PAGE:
VIENNA, Nov 21 (Reuters) India and the International Atomic Energy Agency agreed today to start negotiations on putting Indian reactors under IAEA safeguards, clearing a key hurdle to closing a US-Indian nuclear supply pact.
New Delhi's atomic energy chief and the UN nuclear watchdog's director took the long-delayed step after domestic Indian political opposition eased following months of deadlock.
To launch the pact, New Delhi -- which does not belong to the nuclear Non-Proliferation Treaty -- must submit its declared civilian atomic reactors to IAEA monitoring and then win the approval of a global group controlling sensitive nuclear trade.
After prolonged resistance over fears the deal would weaken India's sovereignty, the communist allies of Prime Minister Manmohan Singh's government relented last week and said moves to seal the accord could be pursued on certain conditions.
An IAEA statement said agency Director Mohamed ElBaradei and Indian Atomic Energy Commission chairman Anil Kakodkar agreed at a half-hour meeting ''to initiate consultations on an India-specific safeguards agreement''.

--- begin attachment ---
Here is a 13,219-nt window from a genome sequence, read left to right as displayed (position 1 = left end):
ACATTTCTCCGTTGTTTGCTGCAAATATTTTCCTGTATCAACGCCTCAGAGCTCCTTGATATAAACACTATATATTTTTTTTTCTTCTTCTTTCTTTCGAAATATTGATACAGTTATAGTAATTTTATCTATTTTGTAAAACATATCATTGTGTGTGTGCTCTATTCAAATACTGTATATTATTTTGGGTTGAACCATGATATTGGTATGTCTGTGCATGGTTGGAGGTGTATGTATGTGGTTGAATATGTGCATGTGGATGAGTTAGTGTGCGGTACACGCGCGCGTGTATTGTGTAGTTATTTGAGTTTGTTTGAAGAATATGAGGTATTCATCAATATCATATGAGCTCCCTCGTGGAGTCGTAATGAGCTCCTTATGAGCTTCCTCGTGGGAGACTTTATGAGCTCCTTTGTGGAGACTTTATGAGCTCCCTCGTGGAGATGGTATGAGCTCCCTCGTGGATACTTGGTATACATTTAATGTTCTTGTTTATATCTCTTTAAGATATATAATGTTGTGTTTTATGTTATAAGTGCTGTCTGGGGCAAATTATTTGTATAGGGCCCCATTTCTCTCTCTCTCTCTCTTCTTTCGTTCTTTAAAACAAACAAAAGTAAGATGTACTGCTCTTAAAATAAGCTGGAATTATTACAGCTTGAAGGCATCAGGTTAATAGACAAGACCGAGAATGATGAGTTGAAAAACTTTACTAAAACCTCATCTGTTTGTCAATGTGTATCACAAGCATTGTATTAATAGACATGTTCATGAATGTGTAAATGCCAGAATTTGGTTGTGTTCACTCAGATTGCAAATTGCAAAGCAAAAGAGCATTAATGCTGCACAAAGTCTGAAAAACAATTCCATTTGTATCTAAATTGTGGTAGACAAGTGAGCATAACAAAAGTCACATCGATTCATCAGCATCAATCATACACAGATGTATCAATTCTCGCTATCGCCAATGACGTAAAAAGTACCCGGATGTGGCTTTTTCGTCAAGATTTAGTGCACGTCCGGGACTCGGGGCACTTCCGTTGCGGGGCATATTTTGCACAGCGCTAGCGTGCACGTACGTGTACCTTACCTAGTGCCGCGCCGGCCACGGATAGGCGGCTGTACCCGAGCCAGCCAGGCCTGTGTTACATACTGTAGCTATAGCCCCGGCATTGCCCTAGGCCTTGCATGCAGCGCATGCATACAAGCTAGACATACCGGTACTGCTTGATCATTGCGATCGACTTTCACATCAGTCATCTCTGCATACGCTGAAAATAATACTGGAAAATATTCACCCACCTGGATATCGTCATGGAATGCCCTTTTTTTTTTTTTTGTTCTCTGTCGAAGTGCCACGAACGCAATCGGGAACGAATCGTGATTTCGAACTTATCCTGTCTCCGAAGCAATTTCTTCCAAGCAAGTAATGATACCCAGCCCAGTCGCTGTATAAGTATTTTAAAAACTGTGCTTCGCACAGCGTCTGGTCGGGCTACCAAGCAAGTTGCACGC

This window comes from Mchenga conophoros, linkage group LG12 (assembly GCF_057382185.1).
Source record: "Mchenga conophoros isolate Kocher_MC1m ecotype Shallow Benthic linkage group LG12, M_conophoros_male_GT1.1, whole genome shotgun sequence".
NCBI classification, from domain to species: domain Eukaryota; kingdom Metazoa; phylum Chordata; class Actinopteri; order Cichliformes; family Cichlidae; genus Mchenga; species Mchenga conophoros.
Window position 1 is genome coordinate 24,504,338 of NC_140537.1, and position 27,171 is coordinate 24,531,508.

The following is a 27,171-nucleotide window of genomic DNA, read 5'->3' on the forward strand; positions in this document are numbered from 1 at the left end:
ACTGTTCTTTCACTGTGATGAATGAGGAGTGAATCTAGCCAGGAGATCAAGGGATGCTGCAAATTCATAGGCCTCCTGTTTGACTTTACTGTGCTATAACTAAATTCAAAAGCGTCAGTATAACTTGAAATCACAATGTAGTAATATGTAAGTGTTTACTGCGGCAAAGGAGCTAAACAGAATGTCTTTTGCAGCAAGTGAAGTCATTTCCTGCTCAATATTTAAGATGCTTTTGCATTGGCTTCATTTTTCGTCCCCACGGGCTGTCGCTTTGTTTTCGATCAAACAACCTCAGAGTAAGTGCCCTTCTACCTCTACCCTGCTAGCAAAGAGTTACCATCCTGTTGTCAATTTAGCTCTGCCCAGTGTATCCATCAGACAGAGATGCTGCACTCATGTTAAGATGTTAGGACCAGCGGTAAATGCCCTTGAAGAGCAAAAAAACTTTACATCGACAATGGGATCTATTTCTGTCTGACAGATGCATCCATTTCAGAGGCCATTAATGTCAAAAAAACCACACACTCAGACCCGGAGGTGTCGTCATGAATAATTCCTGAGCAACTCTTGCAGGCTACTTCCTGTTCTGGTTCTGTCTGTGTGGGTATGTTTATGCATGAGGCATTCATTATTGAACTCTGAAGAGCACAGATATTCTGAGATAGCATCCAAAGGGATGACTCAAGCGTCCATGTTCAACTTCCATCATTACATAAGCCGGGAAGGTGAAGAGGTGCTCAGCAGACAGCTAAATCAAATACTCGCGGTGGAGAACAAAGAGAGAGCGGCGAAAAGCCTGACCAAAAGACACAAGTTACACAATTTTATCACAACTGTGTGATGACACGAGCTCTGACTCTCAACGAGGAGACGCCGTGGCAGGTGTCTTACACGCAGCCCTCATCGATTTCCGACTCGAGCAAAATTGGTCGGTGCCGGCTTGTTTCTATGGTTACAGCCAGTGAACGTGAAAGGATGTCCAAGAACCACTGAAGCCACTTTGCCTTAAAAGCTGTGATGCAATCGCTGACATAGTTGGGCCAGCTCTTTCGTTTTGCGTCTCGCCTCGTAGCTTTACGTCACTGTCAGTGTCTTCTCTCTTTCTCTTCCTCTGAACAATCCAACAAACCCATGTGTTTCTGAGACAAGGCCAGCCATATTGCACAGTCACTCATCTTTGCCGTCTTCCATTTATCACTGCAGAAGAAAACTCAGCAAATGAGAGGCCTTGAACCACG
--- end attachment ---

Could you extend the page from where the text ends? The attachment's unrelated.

It said India and the IAEA Secretariat would start technical negotiations later this week in Vienna. The goal is ground rules for regular inspections at Indian reactors to ensure they are used to produce only peaceful energy.
UN officials told Reuters the talks could take some weeks.
Kakodkar made no comment to reporters after the meeting.
It was earlier thought the IAEA's 35-nation Board of Governors might approve an India safeguards accord at its regular year-end meeting on Thursday and Friday. But the extended political wrangling in India dashed that prospect.
RACE AGAINST TIME US and Indian officials are anxious to get the 2005 deal ratified before the United States plunges into its November 2008 election race, which could sideline it indefinitely.
The India-US civilian nuclear cooperation agreement aims to reverse a three-decade ban on Indian access to US atomic materials.
Washington says it highlights a new strategic partnership that will promote international stability.
The pact will also require the consensus approval of the Nuclear Suppliers Group before ratification by the US Congress. The 45-nation group discussed it last week but reached no conclusion since there was no India-IAEA deal yet.
REUTERS RSA RN2047